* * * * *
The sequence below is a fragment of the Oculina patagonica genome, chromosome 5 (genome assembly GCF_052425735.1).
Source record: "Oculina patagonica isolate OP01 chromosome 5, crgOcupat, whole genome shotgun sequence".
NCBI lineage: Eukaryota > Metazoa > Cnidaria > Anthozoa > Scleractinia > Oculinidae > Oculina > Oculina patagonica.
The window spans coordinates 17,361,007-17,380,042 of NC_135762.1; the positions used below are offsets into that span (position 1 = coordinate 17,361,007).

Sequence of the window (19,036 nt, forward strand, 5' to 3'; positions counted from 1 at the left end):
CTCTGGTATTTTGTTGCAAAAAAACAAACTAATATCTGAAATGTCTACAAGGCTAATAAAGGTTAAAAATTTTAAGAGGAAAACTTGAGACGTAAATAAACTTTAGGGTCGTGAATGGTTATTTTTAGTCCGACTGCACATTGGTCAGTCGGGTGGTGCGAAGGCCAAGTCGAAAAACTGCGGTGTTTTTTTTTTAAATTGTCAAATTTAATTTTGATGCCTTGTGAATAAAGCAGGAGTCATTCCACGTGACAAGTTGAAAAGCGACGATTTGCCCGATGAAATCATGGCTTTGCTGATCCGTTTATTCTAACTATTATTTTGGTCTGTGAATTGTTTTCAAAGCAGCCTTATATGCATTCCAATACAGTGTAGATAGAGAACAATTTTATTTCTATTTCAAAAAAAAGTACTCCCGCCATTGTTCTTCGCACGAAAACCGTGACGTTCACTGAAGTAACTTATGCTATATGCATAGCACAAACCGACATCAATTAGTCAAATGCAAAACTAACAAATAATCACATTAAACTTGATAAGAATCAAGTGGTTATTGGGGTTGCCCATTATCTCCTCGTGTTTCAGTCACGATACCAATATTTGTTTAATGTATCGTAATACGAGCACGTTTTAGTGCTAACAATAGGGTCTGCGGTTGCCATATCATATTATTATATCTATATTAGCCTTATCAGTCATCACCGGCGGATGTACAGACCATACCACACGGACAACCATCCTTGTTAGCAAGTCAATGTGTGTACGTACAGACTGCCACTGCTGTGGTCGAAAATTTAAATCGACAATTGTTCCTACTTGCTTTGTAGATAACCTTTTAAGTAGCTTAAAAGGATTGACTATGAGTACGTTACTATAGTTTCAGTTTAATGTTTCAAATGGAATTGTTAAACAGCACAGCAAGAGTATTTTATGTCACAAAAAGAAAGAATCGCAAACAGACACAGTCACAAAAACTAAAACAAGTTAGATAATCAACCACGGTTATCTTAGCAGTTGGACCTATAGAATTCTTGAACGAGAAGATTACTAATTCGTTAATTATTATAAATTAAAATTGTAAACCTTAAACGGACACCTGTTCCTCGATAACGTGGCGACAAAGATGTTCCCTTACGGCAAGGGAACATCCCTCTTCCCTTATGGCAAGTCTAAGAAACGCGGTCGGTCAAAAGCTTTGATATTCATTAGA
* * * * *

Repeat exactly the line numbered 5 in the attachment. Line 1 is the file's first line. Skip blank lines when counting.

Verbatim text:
Sequence of the window (19,036 nt, forward strand, 5' to 3'; positions counted from 1 at the left end):